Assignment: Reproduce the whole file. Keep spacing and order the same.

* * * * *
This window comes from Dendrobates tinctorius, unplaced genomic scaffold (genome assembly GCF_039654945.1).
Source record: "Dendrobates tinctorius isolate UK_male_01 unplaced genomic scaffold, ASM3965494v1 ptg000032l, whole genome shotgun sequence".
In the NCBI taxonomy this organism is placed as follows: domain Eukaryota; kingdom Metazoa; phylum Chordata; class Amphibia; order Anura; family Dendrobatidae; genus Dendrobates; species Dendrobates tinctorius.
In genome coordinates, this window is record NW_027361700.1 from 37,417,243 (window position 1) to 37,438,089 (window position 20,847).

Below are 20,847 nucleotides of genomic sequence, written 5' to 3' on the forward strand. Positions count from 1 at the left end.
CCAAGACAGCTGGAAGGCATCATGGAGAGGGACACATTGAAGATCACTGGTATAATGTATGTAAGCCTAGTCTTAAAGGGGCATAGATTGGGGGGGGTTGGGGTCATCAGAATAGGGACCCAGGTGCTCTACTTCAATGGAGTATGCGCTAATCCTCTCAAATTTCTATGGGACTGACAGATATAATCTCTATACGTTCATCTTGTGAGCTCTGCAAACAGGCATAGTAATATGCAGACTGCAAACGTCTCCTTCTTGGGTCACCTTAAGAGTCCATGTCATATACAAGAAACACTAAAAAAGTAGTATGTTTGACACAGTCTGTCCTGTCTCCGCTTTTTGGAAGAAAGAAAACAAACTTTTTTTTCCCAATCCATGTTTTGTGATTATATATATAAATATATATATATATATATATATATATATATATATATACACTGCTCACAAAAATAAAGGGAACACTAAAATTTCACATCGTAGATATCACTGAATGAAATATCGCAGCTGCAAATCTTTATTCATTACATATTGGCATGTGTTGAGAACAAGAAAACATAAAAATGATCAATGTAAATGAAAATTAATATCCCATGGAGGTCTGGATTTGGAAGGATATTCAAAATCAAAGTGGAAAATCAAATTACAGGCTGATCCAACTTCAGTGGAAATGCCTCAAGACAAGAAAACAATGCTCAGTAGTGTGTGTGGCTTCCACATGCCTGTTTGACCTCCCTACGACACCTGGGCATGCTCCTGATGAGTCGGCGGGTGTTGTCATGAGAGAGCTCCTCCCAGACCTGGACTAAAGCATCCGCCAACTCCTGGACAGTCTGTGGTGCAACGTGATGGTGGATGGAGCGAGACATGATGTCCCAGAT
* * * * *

This window comes from Dendrobates tinctorius, unplaced genomic scaffold (genome assembly GCF_039654945.1).
Source record: "Dendrobates tinctorius isolate UK_male_01 unplaced genomic scaffold, ASM3965494v1 ptg000032l, whole genome shotgun sequence".
In the NCBI taxonomy this organism is placed as follows: domain Eukaryota; kingdom Metazoa; phylum Chordata; class Amphibia; order Anura; family Dendrobatidae; genus Dendrobates; species Dendrobates tinctorius.
In genome coordinates, this window is record NW_027361700.1 from 37,417,243 (window position 1) to 37,438,089 (window position 20,847).

Below are 20,847 nucleotides of genomic sequence, written 5' to 3' on the forward strand. Positions count from 1 at the left end.
CCAAGACAGCTGGAAGGCATCATGGAGAGGGACACATTGAAGATCACTGGTATAATGTATGTAAGCCTAGTCTTAAAGGGGCATAGATTGGGGGGGGTTGGGGTCATCAGAATAGGGACCCAGGTGCTCTACTTCAATGGAGTATGCGCTAATCCTCTCAAATTTCTATGGGACTGACAGATATAATCTCTATACGTTCATCTTGTGAGCTCTGCAAACAGGCATAGTAATATGCAGACTGCAAACGTCTCCTTCTTGGGTCACCTTAAGAGTCCATGTCATATACAAGAAACACTAAAAAAGTAGTATGTTTGACACAGTCTGTCCTGTCTCCGCTTTTTGGAAGAAAGAAAACAAACTTTTTTTTCCCAATCCATGTTTTGTGATTATATATATAAATATATATATATATATATATATATATATATATATATACACTGCTCACAAAAATAAAGGGAACACTAAAATTTCACATCGTAGATATCACTGAATGAAATATCGCAGCTGCAAATCTTTATTCATTACATATTGGCATGTGTTGAGAACAAGAAAACATAAAAATGATCAATGTAAATGAAAATTAATATCCCATGGAGGTCTGGATTTGGAAGGATATTCAAAATCAAAGTGGAAAATCAAATTACAGGCTGATCCAACTTCAGTGGAAATGCCTCAAGACAAGAAAACAATGCTCAGTAGTGTGTGTGGCTTCCACATGCCTGTTTGACCTCCCTACGACACCTGGGCATGCTCCTGATGAGTCGGCGGGTGTTGTCATGAGAGAGCTCCTCCCAGACCTGGACTAAAGCATCCGCCAACTCCTGGACAGTCTGTGGTGCAACGTGATGGTGGATGGAGCGAGACATGATGTCCCAGAT